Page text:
In 2004, Maria Federici was driving on Interstate 405 in Washington state when an entertainment center flew out of an open trailer and smashed through her windshield.
“The driver actually had it (the entertainment center) tied,” says Robin Abel, Federici’s mother. “He accelerated on the freeway and the force of air made the entertainment center fly out.”
Federici was blinded by the accident. Since then, Abel has become a determined advocate for secured loads. Because of her efforts, “Maria’s Law” went into effect in Washington in 2005, making it a crime to fail to secure a load.
When aerodynamics takes over, the unsecured items in a truck or trailer effectively become weapons, which is why it’s vital that cargo doesn’t go airborne.
Captain Rob Huss of the Washington State Patrol believes there’s a misconception that most loss of load comes from large trucks.
“Although material does become dislodged from these vehicles, there are also pickup trucks and flatbeds that are hauling similar debris, and [those drivers] are not necessarily being as in tune as the truck drivers are,” Huss says.
Fortunately, Huss has found that commercial drivers understand how to move cargo safely. “The great majority fully embraces their responsibilities and is in tune with the laws set by federal motor vehicle safety standards,” he says.
In the interest of educating drivers, Bob Dissinger, director of sales at Kinedyne Corp., makers of cargo control equipment, spoke to Business Fleet about how to make cargo secure.
“That’s probably the greatest fallacy with people who assume they don’t need any cargo control because they’re only going a short distance or they won’t be going at high speeds,” Dissinger says. “You see it all the time.”
Here’s what you can do to keep your cargo under control.
1. Don’t use rope or bungee cords.
“Bungee cords are not rated at all for any kind of tie down,” Dissinger says. “They are good for securing tarps, but I would not trust a bungee or tarp tie to secure any kind of product in the back of a pickup or even a small flatbed.”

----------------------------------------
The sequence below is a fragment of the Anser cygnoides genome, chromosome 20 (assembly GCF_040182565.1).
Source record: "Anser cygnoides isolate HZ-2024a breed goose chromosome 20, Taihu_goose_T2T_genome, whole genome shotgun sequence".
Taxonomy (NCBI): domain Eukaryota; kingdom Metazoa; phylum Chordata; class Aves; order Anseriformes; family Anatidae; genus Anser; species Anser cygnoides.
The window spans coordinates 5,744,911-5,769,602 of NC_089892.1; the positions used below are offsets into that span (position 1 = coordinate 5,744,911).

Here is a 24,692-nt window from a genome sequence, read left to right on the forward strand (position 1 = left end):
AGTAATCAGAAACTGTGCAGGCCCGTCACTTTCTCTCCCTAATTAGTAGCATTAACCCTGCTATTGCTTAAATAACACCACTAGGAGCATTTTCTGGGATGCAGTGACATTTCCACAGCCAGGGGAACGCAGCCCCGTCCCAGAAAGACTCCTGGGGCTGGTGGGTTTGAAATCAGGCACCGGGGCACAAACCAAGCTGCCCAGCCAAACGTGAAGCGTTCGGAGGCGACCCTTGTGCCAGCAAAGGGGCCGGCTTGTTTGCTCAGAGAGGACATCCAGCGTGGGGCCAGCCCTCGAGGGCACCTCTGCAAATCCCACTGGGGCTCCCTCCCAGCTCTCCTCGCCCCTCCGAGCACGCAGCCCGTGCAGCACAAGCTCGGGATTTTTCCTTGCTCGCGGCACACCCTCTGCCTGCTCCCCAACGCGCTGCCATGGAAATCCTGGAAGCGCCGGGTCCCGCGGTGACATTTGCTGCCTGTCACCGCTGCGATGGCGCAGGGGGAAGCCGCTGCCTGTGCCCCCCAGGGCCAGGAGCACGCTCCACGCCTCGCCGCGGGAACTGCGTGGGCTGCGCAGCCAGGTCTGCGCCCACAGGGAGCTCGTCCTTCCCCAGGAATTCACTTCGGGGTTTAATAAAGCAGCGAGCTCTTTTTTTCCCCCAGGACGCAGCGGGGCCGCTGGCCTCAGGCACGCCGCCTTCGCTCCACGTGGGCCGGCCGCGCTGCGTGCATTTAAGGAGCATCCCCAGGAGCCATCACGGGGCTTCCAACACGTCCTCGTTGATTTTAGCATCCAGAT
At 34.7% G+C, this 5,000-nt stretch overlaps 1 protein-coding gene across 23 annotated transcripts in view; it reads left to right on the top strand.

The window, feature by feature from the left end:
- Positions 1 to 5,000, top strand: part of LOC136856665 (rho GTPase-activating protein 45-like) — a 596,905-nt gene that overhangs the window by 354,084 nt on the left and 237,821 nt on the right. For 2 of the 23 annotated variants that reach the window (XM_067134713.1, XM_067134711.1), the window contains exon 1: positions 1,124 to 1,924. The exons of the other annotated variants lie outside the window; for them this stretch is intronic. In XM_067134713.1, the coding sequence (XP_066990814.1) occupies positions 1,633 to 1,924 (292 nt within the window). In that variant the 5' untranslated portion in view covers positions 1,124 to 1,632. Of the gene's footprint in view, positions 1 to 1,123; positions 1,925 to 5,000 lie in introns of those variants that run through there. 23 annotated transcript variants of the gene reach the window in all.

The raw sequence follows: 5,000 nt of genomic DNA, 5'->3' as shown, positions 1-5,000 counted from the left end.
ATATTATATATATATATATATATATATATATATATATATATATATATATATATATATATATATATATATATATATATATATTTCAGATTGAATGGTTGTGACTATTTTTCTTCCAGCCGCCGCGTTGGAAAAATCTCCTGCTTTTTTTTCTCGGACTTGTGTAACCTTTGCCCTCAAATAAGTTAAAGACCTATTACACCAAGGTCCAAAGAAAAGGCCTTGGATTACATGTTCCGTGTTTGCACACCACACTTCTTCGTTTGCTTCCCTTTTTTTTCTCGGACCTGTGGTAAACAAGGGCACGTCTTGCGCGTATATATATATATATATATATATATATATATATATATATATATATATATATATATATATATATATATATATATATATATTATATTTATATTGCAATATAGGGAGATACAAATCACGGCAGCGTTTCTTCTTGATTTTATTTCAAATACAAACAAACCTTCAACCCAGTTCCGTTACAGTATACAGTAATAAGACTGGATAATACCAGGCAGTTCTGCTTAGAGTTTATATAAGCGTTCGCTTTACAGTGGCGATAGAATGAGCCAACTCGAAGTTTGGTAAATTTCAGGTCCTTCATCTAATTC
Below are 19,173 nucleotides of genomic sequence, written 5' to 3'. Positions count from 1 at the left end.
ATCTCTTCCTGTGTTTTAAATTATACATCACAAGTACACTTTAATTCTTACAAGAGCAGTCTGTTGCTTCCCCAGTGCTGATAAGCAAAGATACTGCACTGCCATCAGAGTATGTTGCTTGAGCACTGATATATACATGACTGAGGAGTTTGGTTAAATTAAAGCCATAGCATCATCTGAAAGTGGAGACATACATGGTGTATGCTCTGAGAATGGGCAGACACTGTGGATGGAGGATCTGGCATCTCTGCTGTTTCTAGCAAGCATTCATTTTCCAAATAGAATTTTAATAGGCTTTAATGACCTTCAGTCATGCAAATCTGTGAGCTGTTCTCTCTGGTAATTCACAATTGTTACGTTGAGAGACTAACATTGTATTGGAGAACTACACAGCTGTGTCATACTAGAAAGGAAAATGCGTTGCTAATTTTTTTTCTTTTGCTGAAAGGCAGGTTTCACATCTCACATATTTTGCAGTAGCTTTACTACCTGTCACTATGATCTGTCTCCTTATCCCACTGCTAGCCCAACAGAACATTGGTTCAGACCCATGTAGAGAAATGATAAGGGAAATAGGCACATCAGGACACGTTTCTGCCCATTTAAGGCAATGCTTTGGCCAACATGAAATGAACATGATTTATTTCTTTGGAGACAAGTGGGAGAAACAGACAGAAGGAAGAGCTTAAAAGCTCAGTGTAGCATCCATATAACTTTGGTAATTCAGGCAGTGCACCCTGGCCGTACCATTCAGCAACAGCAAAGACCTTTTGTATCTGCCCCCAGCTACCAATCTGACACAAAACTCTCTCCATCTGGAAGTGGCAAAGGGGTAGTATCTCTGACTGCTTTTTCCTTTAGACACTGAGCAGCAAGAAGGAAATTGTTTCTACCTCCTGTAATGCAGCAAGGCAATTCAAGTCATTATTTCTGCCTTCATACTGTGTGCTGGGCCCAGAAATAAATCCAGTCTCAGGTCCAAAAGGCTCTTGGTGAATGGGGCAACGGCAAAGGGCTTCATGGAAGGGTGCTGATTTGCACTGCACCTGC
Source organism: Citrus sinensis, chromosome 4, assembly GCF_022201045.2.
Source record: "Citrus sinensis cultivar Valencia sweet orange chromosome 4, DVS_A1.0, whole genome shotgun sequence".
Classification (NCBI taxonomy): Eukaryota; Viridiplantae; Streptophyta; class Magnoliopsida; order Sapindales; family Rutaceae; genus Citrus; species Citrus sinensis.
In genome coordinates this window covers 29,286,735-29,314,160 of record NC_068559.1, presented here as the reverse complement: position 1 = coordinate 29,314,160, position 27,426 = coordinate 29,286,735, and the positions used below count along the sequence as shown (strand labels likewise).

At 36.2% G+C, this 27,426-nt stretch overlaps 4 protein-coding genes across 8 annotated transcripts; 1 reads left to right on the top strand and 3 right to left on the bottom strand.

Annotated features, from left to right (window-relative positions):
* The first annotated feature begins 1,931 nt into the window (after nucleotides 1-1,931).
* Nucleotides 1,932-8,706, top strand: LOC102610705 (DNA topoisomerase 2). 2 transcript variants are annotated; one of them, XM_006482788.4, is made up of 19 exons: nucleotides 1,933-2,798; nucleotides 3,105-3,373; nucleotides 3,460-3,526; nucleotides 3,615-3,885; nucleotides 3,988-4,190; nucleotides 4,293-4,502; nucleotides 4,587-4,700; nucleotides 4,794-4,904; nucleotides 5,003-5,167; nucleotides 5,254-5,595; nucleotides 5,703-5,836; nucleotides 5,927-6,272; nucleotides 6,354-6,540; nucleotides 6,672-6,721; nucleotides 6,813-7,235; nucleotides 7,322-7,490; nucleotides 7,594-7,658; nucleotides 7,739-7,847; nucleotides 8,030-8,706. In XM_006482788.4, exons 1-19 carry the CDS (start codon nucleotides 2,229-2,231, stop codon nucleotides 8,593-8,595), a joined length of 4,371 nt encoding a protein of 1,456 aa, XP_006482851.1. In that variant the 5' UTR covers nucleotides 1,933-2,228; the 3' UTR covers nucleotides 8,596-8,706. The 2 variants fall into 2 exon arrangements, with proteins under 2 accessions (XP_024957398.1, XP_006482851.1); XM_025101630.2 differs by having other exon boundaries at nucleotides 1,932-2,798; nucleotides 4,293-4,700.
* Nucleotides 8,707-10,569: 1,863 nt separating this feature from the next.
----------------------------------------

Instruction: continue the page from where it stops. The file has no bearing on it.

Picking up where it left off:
Because rope is generally not rated for weight, he added, it’s hard to know whether or not rope will do the job.
2. Use ratchet straps and cargo nets.
Ratchet straps allow drivers to achieve the amount of torque needed to secure the load. They’re rated for a particular working load limit, which is one-third of their breaking strength. Dissinger recommends using straps with a cumulative load limit equal to half the weight of the load. Therefore, tie downs for a 500-pound item should have a working load limit of at least 250 pounds.
Securing cargo is not expensive: light-duty tie downs cost $15 or less, a jacking cargo bar for a pickup truck is about $40, and a strong cargo net costs $150 to $200.
3. Make sure items don’t slide.
Tie downs, cargo bars and cargo nets will work to keep things from moving around, and they can be helped by rubber mats. Sandbags can be used for weighting down light items, but remember that sandbags can be a hazard if not secured themselves.
4. Always use two or more tie downs.
Even if one tie down will do the job, Dissinger recommends using at least two to ensure the straps have sufficient control over the cargo. “If you have an extra strap, throw it on,” he says. “It’s not going to take much more time to do it and they’re not expensive.”
5. Check the weight ratings on your anchor points.